“If your child shows a number of signs of ADHD across all situations — at home, at school and at play — it’s time to take a closer look.”
4) Becoming more sociable
WHY? Preschool is a new environment filled with new faces, from your child’s new teacher to the classmates and friends they’ll make. Being able to communicate and relate with others will allow them to make friends and therefore, stay enthusiastic and positive about school.
EXPERT ADVICE You are your child’s best playmate. Dr Vaani advises you to set aside time to play with your child and expose them to different age-appropriate games to boost their development. Otherwise, there’s no better way to improve your child’s social skills than to let them meet and interact with other children outside. Dr Vaani suggests bringing them out for playdates or organised child activities. The neighbourhood playground is a good place to start, notes O’Sullivan. Introduce a routine of visiting the same playground to build familiarity, confidence and social skills. O’Sullivan adds, “Parents can also meet like-minded parents and friendships can grow.”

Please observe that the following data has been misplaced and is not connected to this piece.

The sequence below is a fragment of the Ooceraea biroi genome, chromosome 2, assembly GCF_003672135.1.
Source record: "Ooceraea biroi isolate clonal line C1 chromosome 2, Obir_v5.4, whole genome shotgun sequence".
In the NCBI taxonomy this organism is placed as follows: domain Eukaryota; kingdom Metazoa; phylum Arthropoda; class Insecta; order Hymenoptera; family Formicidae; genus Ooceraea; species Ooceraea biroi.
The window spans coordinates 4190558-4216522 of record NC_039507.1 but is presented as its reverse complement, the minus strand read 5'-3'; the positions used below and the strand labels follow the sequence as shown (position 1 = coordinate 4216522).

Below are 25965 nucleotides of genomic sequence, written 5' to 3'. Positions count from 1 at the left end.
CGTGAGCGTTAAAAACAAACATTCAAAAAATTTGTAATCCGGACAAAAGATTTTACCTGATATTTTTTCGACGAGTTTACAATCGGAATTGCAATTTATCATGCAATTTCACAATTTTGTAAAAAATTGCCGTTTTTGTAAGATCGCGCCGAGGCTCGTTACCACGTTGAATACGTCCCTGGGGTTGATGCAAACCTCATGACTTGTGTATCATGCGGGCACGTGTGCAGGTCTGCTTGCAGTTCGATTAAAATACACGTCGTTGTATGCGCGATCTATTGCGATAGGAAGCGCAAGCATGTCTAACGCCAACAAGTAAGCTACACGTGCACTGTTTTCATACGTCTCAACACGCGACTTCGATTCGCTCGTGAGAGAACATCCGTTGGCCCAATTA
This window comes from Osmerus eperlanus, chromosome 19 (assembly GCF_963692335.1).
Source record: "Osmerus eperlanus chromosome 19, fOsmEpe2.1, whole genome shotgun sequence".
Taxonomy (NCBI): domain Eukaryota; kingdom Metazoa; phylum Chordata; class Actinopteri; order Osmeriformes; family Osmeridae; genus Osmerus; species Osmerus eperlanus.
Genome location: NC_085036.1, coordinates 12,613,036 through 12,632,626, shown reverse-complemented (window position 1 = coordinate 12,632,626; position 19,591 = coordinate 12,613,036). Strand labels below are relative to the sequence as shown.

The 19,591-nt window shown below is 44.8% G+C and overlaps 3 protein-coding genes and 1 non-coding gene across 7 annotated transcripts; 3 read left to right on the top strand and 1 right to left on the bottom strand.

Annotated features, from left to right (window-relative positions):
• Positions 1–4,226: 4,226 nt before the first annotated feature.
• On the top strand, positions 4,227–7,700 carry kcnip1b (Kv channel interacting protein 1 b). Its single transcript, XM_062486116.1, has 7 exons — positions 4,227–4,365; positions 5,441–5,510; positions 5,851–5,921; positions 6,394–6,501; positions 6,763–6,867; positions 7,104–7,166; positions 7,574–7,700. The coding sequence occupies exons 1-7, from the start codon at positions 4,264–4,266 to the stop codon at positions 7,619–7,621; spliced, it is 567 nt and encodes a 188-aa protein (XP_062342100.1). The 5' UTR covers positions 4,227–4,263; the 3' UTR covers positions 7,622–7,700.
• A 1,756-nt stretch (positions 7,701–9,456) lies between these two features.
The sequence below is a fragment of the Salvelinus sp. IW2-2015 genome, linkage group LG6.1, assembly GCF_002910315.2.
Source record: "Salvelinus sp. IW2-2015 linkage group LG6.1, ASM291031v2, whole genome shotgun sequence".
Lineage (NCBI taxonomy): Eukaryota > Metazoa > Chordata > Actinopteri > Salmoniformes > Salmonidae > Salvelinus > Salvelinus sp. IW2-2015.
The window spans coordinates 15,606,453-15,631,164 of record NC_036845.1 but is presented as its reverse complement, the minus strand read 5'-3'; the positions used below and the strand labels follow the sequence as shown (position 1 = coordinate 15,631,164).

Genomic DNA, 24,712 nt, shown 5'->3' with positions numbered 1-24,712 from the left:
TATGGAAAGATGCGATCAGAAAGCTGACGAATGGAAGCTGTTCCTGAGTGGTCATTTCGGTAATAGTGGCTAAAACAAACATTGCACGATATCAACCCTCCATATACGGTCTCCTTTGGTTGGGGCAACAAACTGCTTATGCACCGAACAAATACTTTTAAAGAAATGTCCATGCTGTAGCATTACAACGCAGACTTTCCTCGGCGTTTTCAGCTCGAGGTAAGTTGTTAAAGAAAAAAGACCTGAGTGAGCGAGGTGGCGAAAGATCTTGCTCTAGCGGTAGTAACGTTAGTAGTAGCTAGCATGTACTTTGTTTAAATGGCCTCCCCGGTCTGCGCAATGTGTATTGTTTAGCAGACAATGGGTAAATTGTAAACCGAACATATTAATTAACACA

5) Able to control their emotions
WHY? Impulse control isn’t junior’s strong suit, but it is a necessary skill that ensures they don’t pick fights and makes friends instead. An impulsive child will lash out and become physically aggressive because of their inability to control strong emotions such as anger.
EXPERT ADVICE You should lead by example and show your kids how you have control over your own emotions by staying calm. Dr Vaani advises, “Children learn how to manage their emotions based on how parents respond, so ensure that you do not dismiss their negative emotions. Be calm and supportive.”
Avoid being critical during their outbursts and labelling them as an angry or naughty child. O’Sullivan advises that you discuss that you’re disappointed with their behaviour — not theim. For instance, if your child hits another child at the playground, you should tell your mini-me: “Mummy is very sad to see you hit that boy at the playground and I did not like what you did today”. This lets them take responsibility for the situation, while giving them the chance to air their feelings.